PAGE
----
(Reuters Health) - During interviews about opioid overdoses in public restrooms, New York City service industry workers said they supported the idea of supervised injection facilities because such facilities might reduce injection drug use in their workplaces, researchers report.
Public restrooms are a popular location for injection drug use, so employees of coffee shops, fast-food restaurants and diners often find themselves acting as first-responders to a drug overdose, the study authors write in the International Journal of Drug Policy.
"They and customers are at risk for contracting diseases associated with used needles, which could reduce customers from frequenting these locations and cut into business profits," lead study author Brett Wolfson-Stofko of the Center for Drug Use and HIV Research in New York City told Reuters Health in a phone interview.
About 120 supervised injection facilities exist in 12 countries around the world, according to the New York-based Drug Policy Alliance. They are legally-operated venues that allow people to consume pre-obtained drugs in a hygienic environment under the supervision of medical staff and harm-reduction workers who can manage overdoses and provide health and social service information. None legally exist in the United States.
"People who inject drugs use public bathrooms so they can have privacy and time," Wolfson-Stofko said. "But as opioid use increases, businesses are responding."
Wolfson-Stofko and colleagues interviewed 15 employees, including 10 managers and five staff, from coffee shops, music stores and laundromats. Questions focused on employee encounters with bathroom drug use, improperly discarded syringes and unresponsive customers, as well as the workers' knowledge about overdose response, naloxone administration, safe needle disposal and supervised injection facilities.
During the interviews, 14 of 15 employees said they had encountered drug use in their business bathrooms, 11 had encountered syringes and three had found unresponsive people. Two had been trained in overdose response and naloxone administration, but most said they felt totally unprepared. Nikki, a coffee shop staffer, recalled being alerted about an overdose by a customer waiting in line.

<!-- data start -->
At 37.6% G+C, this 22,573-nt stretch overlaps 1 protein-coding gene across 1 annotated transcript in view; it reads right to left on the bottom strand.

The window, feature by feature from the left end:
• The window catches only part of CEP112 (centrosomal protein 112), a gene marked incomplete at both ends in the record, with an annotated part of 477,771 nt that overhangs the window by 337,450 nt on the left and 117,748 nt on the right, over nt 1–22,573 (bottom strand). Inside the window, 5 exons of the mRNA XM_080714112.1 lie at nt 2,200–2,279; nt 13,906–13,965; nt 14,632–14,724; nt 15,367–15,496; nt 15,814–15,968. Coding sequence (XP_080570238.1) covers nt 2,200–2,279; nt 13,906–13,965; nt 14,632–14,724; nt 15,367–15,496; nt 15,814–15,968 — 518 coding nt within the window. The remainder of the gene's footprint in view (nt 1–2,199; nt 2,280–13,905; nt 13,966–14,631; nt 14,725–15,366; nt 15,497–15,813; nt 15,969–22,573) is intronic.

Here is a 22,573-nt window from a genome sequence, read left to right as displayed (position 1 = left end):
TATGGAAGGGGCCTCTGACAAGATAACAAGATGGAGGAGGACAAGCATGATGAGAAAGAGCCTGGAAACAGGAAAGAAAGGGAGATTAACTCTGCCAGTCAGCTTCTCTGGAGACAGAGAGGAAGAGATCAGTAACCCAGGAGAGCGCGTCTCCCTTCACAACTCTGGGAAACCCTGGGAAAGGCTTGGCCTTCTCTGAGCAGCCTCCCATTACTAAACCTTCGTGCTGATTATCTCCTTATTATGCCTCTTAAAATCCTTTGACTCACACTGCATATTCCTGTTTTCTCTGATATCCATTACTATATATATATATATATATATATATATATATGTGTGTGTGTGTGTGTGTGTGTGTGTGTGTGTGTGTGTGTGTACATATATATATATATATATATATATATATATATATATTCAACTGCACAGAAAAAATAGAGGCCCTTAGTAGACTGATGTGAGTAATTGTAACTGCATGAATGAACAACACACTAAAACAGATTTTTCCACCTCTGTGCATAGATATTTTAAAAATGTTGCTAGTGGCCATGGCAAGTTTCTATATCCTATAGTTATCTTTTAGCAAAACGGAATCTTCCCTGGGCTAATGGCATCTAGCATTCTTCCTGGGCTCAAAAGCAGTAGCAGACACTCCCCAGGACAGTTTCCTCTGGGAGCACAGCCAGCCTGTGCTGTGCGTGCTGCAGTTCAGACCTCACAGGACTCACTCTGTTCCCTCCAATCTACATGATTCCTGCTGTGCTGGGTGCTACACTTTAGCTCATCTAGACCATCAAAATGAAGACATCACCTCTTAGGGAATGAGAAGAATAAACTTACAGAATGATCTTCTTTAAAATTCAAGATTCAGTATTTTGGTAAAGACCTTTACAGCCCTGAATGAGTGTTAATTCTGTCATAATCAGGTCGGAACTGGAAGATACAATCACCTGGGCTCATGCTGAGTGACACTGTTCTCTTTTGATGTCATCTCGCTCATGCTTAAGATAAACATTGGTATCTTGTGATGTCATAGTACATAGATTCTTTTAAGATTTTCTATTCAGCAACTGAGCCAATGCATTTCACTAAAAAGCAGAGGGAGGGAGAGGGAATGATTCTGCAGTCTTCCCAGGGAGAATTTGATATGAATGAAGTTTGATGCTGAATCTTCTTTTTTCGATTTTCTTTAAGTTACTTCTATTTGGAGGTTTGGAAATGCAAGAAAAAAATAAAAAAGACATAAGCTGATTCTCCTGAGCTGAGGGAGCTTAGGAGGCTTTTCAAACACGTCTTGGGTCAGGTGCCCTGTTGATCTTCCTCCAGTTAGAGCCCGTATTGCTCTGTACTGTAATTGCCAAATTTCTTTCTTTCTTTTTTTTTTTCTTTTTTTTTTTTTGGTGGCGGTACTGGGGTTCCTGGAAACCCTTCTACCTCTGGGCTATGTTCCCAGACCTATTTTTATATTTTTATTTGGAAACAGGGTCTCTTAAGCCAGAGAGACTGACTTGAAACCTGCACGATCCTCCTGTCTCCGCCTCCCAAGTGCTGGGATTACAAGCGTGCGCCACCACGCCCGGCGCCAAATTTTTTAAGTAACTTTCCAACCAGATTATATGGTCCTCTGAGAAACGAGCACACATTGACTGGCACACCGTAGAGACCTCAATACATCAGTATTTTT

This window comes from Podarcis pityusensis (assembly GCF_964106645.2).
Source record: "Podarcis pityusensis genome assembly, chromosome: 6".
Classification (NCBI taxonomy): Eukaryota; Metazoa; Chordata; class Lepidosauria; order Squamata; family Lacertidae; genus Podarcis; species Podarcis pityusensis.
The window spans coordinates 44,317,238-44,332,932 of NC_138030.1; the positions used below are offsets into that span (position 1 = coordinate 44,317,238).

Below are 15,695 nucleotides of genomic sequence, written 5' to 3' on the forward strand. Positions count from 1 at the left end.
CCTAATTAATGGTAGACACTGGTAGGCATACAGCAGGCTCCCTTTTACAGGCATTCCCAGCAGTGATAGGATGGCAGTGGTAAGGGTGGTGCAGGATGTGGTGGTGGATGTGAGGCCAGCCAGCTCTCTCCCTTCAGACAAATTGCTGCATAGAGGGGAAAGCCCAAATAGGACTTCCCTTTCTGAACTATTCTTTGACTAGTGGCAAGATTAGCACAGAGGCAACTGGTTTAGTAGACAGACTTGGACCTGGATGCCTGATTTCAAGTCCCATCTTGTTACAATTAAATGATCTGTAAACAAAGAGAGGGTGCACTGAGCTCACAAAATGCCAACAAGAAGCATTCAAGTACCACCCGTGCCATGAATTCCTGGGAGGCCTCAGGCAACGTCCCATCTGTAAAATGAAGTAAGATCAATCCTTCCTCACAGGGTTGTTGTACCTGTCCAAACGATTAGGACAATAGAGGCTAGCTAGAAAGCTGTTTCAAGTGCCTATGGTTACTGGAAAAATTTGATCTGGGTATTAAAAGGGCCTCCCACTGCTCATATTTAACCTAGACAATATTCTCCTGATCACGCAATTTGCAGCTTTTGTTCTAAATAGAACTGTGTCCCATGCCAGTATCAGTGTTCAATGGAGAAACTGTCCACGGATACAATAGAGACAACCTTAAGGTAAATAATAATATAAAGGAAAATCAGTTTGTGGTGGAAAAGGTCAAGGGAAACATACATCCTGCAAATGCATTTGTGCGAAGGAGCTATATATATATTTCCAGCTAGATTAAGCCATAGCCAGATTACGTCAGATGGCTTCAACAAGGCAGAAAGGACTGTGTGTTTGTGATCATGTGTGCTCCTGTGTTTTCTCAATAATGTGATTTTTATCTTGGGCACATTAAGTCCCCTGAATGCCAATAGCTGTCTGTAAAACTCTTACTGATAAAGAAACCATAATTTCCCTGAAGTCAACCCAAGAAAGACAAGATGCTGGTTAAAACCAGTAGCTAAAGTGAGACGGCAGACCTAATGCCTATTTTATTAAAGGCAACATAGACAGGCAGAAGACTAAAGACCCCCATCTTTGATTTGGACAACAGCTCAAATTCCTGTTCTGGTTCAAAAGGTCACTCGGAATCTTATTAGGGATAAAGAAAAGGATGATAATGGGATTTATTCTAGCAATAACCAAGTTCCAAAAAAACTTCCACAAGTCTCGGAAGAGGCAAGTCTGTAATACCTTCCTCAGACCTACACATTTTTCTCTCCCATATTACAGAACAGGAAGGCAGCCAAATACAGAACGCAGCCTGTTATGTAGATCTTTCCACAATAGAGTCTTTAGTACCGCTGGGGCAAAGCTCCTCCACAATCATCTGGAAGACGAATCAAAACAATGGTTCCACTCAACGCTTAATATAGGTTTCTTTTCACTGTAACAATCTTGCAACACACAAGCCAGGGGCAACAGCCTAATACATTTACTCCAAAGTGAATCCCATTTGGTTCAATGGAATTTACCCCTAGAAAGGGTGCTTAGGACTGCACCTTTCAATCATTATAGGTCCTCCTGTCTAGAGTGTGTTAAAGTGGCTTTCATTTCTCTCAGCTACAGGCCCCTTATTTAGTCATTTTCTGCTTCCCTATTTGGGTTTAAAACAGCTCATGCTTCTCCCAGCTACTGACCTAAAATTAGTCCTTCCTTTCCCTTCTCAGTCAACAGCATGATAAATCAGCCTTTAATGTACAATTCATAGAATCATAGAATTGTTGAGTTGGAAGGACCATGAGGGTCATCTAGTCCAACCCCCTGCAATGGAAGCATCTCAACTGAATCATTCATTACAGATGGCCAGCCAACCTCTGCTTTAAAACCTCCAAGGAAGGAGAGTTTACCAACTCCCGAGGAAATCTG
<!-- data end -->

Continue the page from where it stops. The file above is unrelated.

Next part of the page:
"She had been in the bathroom 20 minutes . . . (I went in and) she was sitting kind of slumped on the toilet so I told my manager that we had an overdose in the bathroom," Nikki told the researchers. "We called the police. We called EMS and they came and got her and took her out on the stretcher. I don't know what happened to her."
Most of the employees had also dealt with improperly disposed syringes, either on the floor or in trash cans. One coffee shop employee said they were hidden in ceiling tiles, and the business had to glue the tiles down. Frank, a manager at a cafe, said his staff member was stuck by a needle when collecting trash and went to the hospital for testing.
"A needle was thrown in the trash rather than in the (sharps container) . . . If that had been a random customer, it could have played out much, much differently and fortunately there were no long-term effects (to the staff person) from that incident," he told the researchers.
More than half of the employees interviewed were familiar with the concept of supervised injection facilities, and after an explanation of how they operate, all but one worker supported them. They thought the facilities might reduce public drug use and move people off the streets, but the majority of workers also believed that their neighborhoods would reject the idea.
"A ton of older people have lived in the neighborhood a long time," an employee named Jane said. "I bet there would be pushback to it, 'not in my backyard,' you know."
Annual deaths from drug overdoses in the U.S. have nearly tripled between 1999 and 2014, rising to 64,070 deaths in 2016 with opioids involved more than three quarters of these fatalities, Wolfson-Stofko's team writes.
"It's important to consider innovative solutions to this complex problem," said Alex Kral, a researcher with RTI International in San Francisco, who wasn't involved in the study.
Several cities, including San Francisco, Seattle, Philadelphia, Los Angeles, New York and Denver, are talking about opening these sites, Kral noted.
"There will be barriers along the way with protecting these programs and the participants, but cities are going to begin starting these facilities," he said in a phone interview. "Everyone in the community is affected by this issue, and I hope people realize that it affects them as well."
SOURCE: https://bit.ly/2Ps1IwG International Journal of Drug Policy, online October 22, 2018.